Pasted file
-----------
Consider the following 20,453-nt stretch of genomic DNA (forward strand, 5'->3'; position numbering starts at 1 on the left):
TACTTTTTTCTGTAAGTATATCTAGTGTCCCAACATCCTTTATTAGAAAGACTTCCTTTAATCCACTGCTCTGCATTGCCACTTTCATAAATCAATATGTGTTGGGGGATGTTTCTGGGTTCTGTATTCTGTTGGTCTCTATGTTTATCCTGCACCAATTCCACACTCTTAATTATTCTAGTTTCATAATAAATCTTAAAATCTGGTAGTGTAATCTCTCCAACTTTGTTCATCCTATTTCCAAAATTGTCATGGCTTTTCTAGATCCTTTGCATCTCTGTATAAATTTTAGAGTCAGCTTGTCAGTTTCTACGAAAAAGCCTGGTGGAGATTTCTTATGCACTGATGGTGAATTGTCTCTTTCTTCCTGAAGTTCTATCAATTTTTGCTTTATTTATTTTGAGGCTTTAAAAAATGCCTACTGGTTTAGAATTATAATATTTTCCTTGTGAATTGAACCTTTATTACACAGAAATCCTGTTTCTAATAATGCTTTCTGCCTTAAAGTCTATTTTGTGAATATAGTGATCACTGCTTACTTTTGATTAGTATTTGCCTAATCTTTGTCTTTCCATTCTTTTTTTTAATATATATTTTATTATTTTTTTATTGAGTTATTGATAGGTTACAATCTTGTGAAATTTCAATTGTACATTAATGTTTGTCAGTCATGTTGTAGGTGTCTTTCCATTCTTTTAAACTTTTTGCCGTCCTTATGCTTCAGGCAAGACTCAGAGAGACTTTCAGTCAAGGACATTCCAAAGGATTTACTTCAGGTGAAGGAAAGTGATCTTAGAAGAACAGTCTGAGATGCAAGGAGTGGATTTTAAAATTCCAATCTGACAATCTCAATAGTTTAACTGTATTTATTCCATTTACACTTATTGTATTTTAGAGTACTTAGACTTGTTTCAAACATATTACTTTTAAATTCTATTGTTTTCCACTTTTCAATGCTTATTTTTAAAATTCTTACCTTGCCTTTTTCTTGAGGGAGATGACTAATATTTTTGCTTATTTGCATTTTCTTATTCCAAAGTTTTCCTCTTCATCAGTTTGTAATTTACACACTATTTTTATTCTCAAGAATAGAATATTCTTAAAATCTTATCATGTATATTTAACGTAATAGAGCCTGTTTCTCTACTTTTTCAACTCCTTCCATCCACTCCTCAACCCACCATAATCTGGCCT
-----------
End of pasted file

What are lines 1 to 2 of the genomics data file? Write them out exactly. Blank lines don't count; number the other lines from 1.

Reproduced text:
Consider the following 20,453-nt stretch of genomic DNA (forward strand, 5'->3'; position numbering starts at 1 on the left):
TACTTTTTTCTGTAAGTATATCTAGTGTCCCAACATCCTTTATTAGAAAGACTTCCTTTAATCCACTGCTCTGCATTGCCACTTTCATAAATCAATATGTGTTGGGGGATGTTTCTGGGTTCTGTATTCTGTTGGTCTCTATGTTTATCCTGCACCAATTCCACACTCTTAATTATTCTAGTTTCATAATAAATCTTAAAATCTGGTAGTGTAATCTCTCCAACTTTGTTCATCCTATTTCCAAAATTGTCATGGCTTTTCTAGATCCTTTGCATCTCTGTATAAATTTTAGAGTCAGCTTGTCAGTTTCTACGAAAAAGCCTGGTGGAGATTTCTTATGCACTGATGGTGAATTGTCTCTTTCTTCCTGAAGTTCTATCAATTTTTGCTTTATTTATTTTGAGGCTTTAAAAAATGCCTACTGGTTTAGAATTATAATATTTTCCTTGTGAATTGAACCTTTATTACACAGAAATCCTGTTTCTAATAATGCTTTCTGCCTTAAAGTCTATTTTGTGAATATAGTGATCACTGCTTACTTTTGATTAGTATTTGCCTAATCTTTGTCTTTCCATTCTTTTTTTTAATATATATTTTATTATTTTTTTATTGAGTTATTGATAGGTTACAATCTTGTGAAATTTCAATTGTACATTAATGTTTGTCAGTCATGTTGTAGGTGTCTTTCCATTCTTTTAAACTTTTTGCCGTCCTTATGCTTCAGGCAAGACTCAGAGAGACTTTCAGTCAAGGACATTCCAAAGGATTTACTTCAGGTGAAGGAAAGTGATCTTAGAAGAACAGTCTGAGATGCAAGGAGTGGATTTTAAAATTCCAATCTGACAATCTCAATAGTTTAACTGTATTTATTCCATTTACACTTATTGTATTTTAGAGTACTTAGACTTGTTTCAAACATATTACTTTTAAATTCTATTGTTTTCCACTTTTCAATGCTTATTTTTAAAATTCTTACCTTGCCTTTTTCTTGAGGGAGATGACTAATATTTTTGCTTATTTGCATTTTCTTATTCCAAAGTTTTCCTCTTCATCAGTTTGTAATTTACACACTATTTTTATTCTCAAGAATAGAATATTCTTAAAATCTTATCATGTATATTTAACGTAATAGAGCCTGTTTCTCTACTTTTTCAACTCCTTCCATCCACTCCTCAACCCACCATAATCTGGCCT